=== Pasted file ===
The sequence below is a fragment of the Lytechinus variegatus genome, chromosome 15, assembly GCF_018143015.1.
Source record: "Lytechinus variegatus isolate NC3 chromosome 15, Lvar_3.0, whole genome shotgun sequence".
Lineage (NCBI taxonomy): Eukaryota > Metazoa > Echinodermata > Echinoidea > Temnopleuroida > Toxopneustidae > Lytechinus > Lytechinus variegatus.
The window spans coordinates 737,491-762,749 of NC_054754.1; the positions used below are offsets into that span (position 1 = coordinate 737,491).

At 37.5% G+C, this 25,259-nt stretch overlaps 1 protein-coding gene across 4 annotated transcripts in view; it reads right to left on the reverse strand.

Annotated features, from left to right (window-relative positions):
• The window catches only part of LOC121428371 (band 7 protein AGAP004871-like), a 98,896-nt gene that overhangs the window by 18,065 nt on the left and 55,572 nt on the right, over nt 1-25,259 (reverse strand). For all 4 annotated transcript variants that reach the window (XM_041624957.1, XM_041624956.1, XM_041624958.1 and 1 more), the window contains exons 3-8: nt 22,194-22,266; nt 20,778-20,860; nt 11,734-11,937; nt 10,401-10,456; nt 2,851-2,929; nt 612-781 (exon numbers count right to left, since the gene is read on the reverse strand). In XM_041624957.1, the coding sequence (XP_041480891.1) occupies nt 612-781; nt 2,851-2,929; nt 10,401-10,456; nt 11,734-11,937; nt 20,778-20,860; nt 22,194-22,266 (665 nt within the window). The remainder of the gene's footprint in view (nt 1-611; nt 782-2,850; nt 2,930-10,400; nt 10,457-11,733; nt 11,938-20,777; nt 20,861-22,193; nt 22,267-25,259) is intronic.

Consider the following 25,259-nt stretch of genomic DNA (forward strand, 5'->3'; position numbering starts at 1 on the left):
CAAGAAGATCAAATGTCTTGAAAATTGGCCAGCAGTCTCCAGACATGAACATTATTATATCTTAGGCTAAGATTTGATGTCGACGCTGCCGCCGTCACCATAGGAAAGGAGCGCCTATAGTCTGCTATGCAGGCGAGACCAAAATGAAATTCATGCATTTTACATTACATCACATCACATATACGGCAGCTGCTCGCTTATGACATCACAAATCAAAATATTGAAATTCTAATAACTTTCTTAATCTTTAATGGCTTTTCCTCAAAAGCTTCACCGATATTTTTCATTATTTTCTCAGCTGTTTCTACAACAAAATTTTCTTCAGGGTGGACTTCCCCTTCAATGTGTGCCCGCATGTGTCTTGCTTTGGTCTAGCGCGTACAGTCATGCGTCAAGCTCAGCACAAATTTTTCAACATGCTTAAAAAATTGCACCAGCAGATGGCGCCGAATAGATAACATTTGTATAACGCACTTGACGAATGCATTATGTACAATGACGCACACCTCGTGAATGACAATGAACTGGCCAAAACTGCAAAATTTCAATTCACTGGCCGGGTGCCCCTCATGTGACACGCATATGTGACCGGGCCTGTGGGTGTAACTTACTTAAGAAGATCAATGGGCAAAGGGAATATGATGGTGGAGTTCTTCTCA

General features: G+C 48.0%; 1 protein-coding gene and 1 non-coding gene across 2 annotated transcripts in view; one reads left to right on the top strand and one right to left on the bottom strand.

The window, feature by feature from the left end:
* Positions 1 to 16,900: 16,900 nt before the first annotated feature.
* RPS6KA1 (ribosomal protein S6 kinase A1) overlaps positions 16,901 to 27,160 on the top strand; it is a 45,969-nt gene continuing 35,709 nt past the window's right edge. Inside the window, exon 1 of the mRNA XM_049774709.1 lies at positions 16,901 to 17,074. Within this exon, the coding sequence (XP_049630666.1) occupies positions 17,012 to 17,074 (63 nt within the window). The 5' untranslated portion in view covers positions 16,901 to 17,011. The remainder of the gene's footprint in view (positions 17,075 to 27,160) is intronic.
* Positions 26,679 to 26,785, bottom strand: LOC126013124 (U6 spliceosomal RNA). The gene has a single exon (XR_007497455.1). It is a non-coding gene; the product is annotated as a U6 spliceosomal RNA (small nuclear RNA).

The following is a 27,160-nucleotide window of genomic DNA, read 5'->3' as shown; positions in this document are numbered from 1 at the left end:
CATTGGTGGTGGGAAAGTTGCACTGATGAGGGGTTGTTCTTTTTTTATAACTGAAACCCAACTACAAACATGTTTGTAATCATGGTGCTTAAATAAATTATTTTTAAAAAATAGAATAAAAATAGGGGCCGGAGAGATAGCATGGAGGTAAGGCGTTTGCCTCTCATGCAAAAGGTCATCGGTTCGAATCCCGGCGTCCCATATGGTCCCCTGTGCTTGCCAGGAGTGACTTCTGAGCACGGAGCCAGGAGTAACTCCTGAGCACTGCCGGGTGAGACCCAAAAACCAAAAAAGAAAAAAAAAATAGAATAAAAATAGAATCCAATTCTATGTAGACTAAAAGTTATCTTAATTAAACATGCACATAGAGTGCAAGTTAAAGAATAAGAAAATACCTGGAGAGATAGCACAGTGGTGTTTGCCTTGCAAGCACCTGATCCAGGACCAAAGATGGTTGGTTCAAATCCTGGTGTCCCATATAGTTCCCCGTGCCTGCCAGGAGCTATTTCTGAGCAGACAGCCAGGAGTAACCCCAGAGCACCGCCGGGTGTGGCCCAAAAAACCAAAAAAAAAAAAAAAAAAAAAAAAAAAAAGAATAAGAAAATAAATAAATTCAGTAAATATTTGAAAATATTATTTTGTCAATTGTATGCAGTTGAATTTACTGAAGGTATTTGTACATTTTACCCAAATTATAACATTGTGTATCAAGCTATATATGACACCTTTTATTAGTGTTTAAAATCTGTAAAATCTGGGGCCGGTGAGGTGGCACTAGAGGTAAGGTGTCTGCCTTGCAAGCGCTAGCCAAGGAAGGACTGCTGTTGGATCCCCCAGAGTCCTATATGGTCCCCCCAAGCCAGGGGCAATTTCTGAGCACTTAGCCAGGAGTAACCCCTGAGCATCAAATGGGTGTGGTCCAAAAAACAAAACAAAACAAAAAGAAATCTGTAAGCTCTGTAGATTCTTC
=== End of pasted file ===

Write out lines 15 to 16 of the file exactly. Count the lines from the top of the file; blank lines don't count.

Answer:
The following is a 27,160-nucleotide window of genomic DNA, read 5'->3' as shown; positions in this document are numbered from 1 at the left end:
CATTGGTGGTGGGAAAGTTGCACTGATGAGGGGTTGTTCTTTTTTTATAACTGAAACCCAACTACAAACATGTTTGTAATCATGGTGCTTAAATAAATTATTTTTAAAAAATAGAATAAAAATAGGGGCCGGAGAGATAGCATGGAGGTAAGGCGTTTGCCTCTCATGCAAAAGGTCATCGGTTCGAATCCCGGCGTCCCATATGGTCCCCTGTGCTTGCCAGGAGTGACTTCTGAGCACGGAGCCAGGAGTAACTCCTGAGCACTGCCGGGTGAGACCCAAAAACCAAAAAAGAAAAAAAAAATAGAATAAAAATAGAATCCAATTCTATGTAGACTAAAAGTTATCTTAATTAAACATGCACATAGAGTGCAAGTTAAAGAATAAGAAAATACCTGGAGAGATAGCACAGTGGTGTTTGCCTTGCAAGCACCTGATCCAGGACCAAAGATGGTTGGTTCAAATCCTGGTGTCCCATATAGTTCCCCGTGCCTGCCAGGAGCTATTTCTGAGCAGACAGCCAGGAGTAACCCCAGAGCACCGCCGGGTGTGGCCCAAAAAACCAAAAAAAAAAAAAAAAAAAAAAAAAAAAAGAATAAGAAAATAAATAAATTCAGTAAATATTTGAAAATATTATTTTGTCAATTGTATGCAGTTGAATTTACTGAAGGTATTTGTACATTTTACCCAAATTATAACATTGTGTATCAAGCTATATATGACACCTTTTATTAGTGTTTAAAATCTGTAAAATCTGGGGCCGGTGAGGTGGCACTAGAGGTAAGGTGTCTGCCTTGCAAGCGCTAGCCAAGGAAGGACTGCTGTTGGATCCCCCAGAGTCCTATATGGTCCCCCCAAGCCAGGGGCAATTTCTGAGCACTTAGCCAGGAGTAACCCCTGAGCATCAAATGGGTGTGGTCCAAAAAACAAAACAAAACAAAAAGAAATCTGTAAGCTCTGTAGATTCTTC